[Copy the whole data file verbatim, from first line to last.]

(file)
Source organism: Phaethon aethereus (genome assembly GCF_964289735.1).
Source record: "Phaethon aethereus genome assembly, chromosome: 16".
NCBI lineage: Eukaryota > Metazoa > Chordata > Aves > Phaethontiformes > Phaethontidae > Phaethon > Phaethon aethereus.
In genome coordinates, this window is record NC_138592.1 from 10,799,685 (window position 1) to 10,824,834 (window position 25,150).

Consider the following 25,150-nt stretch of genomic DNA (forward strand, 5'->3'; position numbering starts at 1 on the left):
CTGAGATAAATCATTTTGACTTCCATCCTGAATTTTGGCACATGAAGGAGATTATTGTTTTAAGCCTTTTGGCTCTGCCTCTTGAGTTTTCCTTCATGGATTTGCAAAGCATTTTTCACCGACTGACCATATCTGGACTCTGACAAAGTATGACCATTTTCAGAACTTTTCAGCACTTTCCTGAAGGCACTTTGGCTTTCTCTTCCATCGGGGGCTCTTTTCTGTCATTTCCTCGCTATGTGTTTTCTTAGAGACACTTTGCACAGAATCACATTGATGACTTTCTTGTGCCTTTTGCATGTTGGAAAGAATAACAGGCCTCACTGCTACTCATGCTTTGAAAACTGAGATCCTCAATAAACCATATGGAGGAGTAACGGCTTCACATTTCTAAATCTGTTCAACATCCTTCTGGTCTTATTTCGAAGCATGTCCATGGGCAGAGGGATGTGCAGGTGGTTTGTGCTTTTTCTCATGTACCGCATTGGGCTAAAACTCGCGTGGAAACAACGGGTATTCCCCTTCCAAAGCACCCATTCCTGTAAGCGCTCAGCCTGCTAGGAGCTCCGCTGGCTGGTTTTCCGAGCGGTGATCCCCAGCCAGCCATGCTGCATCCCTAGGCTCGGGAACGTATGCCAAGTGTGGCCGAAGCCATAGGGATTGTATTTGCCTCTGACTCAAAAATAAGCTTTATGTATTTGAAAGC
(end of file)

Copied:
Source organism: Phaethon aethereus (genome assembly GCF_964289735.1).
Source record: "Phaethon aethereus genome assembly, chromosome: 16".
NCBI lineage: Eukaryota > Metazoa > Chordata > Aves > Phaethontiformes > Phaethontidae > Phaethon > Phaethon aethereus.
In genome coordinates, this window is record NC_138592.1 from 10,799,685 (window position 1) to 10,824,834 (window position 25,150).

Consider the following 25,150-nt stretch of genomic DNA (forward strand, 5'->3'; position numbering starts at 1 on the left):
CTGAGATAAATCATTTTGACTTCCATCCTGAATTTTGGCACATGAAGGAGATTATTGTTTTAAGCCTTTTGGCTCTGCCTCTTGAGTTTTCCTTCATGGATTTGCAAAGCATTTTTCACCGACTGACCATATCTGGACTCTGACAAAGTATGACCATTTTCAGAACTTTTCAGCACTTTCCTGAAGGCACTTTGGCTTTCTCTTCCATCGGGGGCTCTTTTCTGTCATTTCCTCGCTATGTGTTTTCTTAGAGACACTTTGCACAGAATCACATTGATGACTTTCTTGTGCCTTTTGCATGTTGGAAAGAATAACAGGCCTCACTGCTACTCATGCTTTGAAAACTGAGATCCTCAATAAACCATATGGAGGAGTAACGGCTTCACATTTCTAAATCTGTTCAACATCCTTCTGGTCTTATTTCGAAGCATGTCCATGGGCAGAGGGATGTGCAGGTGGTTTGTGCTTTTTCTCATGTACCGCATTGGGCTAAAACTCGCGTGGAAACAACGGGTATTCCCCTTCCAAAGCACCCATTCCTGTAAGCGCTCAGCCTGCTAGGAGCTCCGCTGGCTGGTTTTCCGAGCGGTGATCCCCAGCCAGCCATGCTGCATCCCTAGGCTCGGGAACGTATGCCAAGTGTGGCCGAAGCCATAGGGATTGTATTTGCCTCTGACTCAAAAATAAGCTTTATGTATTTGAAAGC